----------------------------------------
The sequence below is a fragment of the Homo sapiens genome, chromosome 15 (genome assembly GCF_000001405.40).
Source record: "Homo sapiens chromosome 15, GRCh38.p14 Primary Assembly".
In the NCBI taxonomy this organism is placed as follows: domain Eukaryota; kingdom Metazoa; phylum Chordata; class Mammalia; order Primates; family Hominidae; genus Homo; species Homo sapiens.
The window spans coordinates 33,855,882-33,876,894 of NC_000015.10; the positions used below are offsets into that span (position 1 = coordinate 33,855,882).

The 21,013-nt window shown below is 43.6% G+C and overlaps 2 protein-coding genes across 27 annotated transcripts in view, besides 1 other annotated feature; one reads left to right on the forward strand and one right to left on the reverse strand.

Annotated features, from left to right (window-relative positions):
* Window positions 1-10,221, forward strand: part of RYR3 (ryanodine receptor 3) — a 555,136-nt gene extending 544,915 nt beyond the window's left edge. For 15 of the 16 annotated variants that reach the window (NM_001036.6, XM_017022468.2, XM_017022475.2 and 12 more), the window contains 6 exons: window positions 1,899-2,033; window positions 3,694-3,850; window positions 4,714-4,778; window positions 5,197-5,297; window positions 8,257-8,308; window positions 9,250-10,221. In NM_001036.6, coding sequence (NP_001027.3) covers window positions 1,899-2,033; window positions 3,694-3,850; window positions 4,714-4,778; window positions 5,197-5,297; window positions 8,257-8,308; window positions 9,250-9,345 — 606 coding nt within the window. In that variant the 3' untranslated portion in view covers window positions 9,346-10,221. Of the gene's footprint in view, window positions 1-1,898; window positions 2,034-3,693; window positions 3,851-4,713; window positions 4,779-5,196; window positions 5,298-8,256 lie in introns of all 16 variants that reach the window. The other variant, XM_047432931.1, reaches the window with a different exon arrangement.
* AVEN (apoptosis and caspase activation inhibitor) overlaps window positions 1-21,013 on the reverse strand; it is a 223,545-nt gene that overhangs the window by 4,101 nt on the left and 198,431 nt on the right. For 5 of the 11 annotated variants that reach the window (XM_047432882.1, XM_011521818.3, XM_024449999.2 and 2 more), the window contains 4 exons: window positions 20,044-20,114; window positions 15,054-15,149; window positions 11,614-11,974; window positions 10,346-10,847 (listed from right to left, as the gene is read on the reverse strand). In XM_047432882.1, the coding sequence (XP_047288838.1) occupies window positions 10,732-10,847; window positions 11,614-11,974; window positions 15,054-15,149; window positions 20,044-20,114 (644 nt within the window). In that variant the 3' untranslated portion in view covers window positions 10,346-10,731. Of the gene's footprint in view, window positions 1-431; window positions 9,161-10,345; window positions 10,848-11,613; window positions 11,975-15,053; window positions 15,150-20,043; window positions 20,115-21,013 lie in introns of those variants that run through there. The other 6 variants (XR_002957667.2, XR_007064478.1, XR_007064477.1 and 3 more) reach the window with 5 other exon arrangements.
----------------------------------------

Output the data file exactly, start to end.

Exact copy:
The sequence below is a fragment of the Homo sapiens genome, chromosome 15 (genome assembly GCF_000001405.40).
Source record: "Homo sapiens chromosome 15, GRCh38.p14 Primary Assembly".
In the NCBI taxonomy this organism is placed as follows: domain Eukaryota; kingdom Metazoa; phylum Chordata; class Mammalia; order Primates; family Hominidae; genus Homo; species Homo sapiens.
The window spans coordinates 33,855,882-33,876,894 of NC_000015.10; the positions used below are offsets into that span (position 1 = coordinate 33,855,882).

The 21,013-nt window shown below is 43.6% G+C and overlaps 2 protein-coding genes across 27 annotated transcripts in view, besides 1 other annotated feature; one reads left to right on the forward strand and one right to left on the reverse strand.

Annotated features, from left to right (window-relative positions):
* Window positions 1-10,221, forward strand: part of RYR3 (ryanodine receptor 3) — a 555,136-nt gene extending 544,915 nt beyond the window's left edge. For 15 of the 16 annotated variants that reach the window (NM_001036.6, XM_017022468.2, XM_017022475.2 and 12 more), the window contains 6 exons: window positions 1,899-2,033; window positions 3,694-3,850; window positions 4,714-4,778; window positions 5,197-5,297; window positions 8,257-8,308; window positions 9,250-10,221. In NM_001036.6, coding sequence (NP_001027.3) covers window positions 1,899-2,033; window positions 3,694-3,850; window positions 4,714-4,778; window positions 5,197-5,297; window positions 8,257-8,308; window positions 9,250-9,345 — 606 coding nt within the window. In that variant the 3' untranslated portion in view covers window positions 9,346-10,221. Of the gene's footprint in view, window positions 1-1,898; window positions 2,034-3,693; window positions 3,851-4,713; window positions 4,779-5,196; window positions 5,298-8,256 lie in introns of all 16 variants that reach the window. The other variant, XM_047432931.1, reaches the window with a different exon arrangement.
* AVEN (apoptosis and caspase activation inhibitor) overlaps window positions 1-21,013 on the reverse strand; it is a 223,545-nt gene that overhangs the window by 4,101 nt on the left and 198,431 nt on the right. For 5 of the 11 annotated variants that reach the window (XM_047432882.1, XM_011521818.3, XM_024449999.2 and 2 more), the window contains 4 exons: window positions 20,044-20,114; window positions 15,054-15,149; window positions 11,614-11,974; window positions 10,346-10,847 (listed from right to left, as the gene is read on the reverse strand). In XM_047432882.1, the coding sequence (XP_047288838.1) occupies window positions 10,732-10,847; window positions 11,614-11,974; window positions 15,054-15,149; window positions 20,044-20,114 (644 nt within the window). In that variant the 3' untranslated portion in view covers window positions 10,346-10,731. Of the gene's footprint in view, window positions 1-431; window positions 9,161-10,345; window positions 10,848-11,613; window positions 11,975-15,053; window positions 15,150-20,043; window positions 20,115-21,013 lie in introns of those variants that run through there. The other 6 variants (XR_002957667.2, XR_007064478.1, XR_007064477.1 and 3 more) reach the window with 5 other exon arrangements.